How to get the best from working from home

Most business owners will say that 2020 has had it’s challenges and possibly the biggest one has been adapting to working from home (WFH).  We wanted to share a few tips that have helped our members get through it and even enjoy WFH.

Create a working Routine

The mental association  between work and the office can make you more productive, and there’s no reason that feeling should be lost when WFH. When going to the office, you probably had a morning routine that you stuck to – breakfast at 7, caught the 7.45 train, picked up a coffee on the way into the office, lunch at 12.30 etc.  WFH should really be no different.  It can be tempting to fit in household jobs but if you didn’t before, then stick to the hours you want/need to work and fit everything else around your day

Maintain Regular Hours

Likewise – set a schedule and stick to it. Having clear timings for starting and finishing your day helps maintain a work-life balance and a more efficient working day – ask a busy person and all that! It can help focus your mind to break down your day into tasks and limit the time spent on each, rewarding yourself with a break when the task is done.

50/10 rule

Working without distractions can be very intense, depending on the task.  Some people find it helpful to work for 50 minutes then get up and have a break for 10 minutes, before starting the next hour.

Agree your space

If you are working with other household members, decide upon individual workspaces and general ground rules, perhaps arranging to meet for lunch or coffee breaks.  It can be challenging to work at home when children get back from school, so consider starting earlier and finishing when they return.

Get outside

To the extent that it’s allowed and safe where you are during the COVID-19 outbreak, get out of the house, provided you can maintain social distancing of course. The same advice applies to people who work in traditional office settings, too. Leave the building at least once a day. Your body needs to move. Plus, the fresh air and natural light will do you good.

Ask for What You Need

If you are an employee you should ideally have a separate computer for their security and to ensure you are uninterrupted with work at the end of the working day.  Ask for what you need to do your job (within reason of course).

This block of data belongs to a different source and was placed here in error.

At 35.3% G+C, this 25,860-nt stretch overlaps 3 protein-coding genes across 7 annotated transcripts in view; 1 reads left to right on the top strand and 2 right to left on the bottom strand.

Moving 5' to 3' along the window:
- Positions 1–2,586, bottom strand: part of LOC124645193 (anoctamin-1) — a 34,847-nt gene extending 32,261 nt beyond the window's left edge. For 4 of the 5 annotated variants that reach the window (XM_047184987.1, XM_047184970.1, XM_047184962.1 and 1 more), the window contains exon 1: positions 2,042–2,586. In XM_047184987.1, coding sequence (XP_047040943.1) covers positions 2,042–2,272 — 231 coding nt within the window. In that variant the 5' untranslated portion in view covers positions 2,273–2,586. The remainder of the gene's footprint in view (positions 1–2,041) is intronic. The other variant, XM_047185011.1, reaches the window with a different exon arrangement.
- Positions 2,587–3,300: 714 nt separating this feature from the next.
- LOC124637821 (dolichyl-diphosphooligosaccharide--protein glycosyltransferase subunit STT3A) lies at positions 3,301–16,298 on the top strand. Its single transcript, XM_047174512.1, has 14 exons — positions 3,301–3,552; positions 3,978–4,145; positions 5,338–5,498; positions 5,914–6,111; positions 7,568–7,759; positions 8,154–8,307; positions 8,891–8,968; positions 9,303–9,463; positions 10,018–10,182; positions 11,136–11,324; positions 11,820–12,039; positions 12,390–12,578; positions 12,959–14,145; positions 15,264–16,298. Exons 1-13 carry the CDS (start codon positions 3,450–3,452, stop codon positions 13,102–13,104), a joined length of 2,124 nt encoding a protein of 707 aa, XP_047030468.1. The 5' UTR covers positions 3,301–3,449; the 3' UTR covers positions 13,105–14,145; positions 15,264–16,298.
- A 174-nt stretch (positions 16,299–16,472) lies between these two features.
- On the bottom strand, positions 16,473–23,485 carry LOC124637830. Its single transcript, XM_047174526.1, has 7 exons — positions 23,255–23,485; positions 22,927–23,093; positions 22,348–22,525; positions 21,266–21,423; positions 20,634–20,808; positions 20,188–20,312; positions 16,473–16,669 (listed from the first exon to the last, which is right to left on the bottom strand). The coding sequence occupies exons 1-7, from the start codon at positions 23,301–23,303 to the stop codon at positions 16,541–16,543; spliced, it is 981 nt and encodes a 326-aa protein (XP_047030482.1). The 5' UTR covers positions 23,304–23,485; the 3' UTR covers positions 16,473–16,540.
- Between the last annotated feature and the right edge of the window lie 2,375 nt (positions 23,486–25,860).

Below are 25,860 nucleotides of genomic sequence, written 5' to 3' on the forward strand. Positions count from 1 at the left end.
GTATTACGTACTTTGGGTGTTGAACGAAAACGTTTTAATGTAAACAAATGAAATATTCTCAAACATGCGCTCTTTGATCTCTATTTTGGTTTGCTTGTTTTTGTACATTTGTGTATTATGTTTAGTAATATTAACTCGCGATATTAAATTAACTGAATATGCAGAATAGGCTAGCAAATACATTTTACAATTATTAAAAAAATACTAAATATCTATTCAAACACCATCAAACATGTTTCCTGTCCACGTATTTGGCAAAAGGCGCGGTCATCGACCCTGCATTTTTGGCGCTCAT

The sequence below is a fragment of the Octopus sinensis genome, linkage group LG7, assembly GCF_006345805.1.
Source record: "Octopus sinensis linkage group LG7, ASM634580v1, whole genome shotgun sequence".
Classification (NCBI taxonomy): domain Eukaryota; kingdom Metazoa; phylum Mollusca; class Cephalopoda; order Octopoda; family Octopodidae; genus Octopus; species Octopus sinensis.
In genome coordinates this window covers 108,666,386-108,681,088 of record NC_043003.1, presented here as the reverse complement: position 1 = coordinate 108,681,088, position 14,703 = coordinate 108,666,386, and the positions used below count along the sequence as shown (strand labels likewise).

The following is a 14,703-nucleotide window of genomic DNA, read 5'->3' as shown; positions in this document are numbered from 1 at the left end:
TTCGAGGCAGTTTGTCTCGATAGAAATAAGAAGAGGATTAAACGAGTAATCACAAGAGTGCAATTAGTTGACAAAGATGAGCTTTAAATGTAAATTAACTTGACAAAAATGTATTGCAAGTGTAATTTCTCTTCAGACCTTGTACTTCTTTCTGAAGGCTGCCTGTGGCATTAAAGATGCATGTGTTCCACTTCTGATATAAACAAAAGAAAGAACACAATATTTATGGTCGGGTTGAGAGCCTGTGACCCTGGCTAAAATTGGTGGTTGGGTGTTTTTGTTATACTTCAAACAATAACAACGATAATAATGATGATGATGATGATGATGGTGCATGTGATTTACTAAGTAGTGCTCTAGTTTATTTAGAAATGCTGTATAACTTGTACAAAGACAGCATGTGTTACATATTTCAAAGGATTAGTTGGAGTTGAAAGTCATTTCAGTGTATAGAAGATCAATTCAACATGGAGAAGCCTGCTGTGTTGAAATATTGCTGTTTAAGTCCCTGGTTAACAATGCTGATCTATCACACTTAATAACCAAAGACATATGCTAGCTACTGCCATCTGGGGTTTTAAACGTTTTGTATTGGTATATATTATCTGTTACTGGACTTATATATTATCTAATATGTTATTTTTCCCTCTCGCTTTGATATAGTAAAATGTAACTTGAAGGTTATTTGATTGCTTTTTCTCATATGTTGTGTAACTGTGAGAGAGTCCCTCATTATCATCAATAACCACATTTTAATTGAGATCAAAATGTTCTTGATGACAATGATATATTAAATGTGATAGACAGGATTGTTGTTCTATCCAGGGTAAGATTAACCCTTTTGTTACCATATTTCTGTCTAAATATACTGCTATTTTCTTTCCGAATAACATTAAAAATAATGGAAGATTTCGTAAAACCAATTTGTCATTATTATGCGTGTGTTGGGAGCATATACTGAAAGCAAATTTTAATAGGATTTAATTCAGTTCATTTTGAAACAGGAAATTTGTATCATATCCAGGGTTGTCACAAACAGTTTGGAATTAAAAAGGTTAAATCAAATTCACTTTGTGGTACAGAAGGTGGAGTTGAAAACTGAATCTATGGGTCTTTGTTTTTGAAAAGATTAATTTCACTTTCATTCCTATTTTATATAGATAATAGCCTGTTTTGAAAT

Maintain a Separate Phone Number

Set up a phone number that you only use for calls with colleagues and clients. It doesn’t have to be a landline, second mobile phone, or even a SIM card. It can be a free VoIP service, such as Google Voice or a Skype number.

Avoid Distractions

I’ve whiled away many an hour getting lost in social media.  Consider banning social media from your working day or limiting the time you spend on it.  If you need it for work, perhaps allocate the last task of the day to social media, so if you get distracted you have achieved what you wanted during the day.

Keep good time

A virtual or phone meeting is no different to a physical one. Turn up on time and turn up prepared.

Social Communications

When chatting to a colleague, try to include some non-work related chat if you would normally do this.  You might find that your non-work related question is appreciated at the other end of the line, and you both can come out of the call feeling better.

Make new contacts

Now that you have gained extra time in your day by not commuting, why not use it wisely and perhaps try a new networking group?  Now is the perfect time to reaching out to new communities to both grow your learning and your business network.

Move regularly

Simple mobility exercises and stretching have a big impact on your body’s well-being. This is not about whether you’re into exercise or not. Stand up and walk around if you can whilst on the phone – you will sound more confident too!  Try a standing desk, or stretching your shoulders out.  You’ll find yourself re-energised.

Don’t be a martyr!

If you are sick, you are sick, whether at home or at work. In the past you may have dragged yourself into work, but if you are homeworking and ill, your work quality, speed and accuracy are bound to suffer and you may lengthen the time it takes for you to recover. So if you are ill, let people know and rest!


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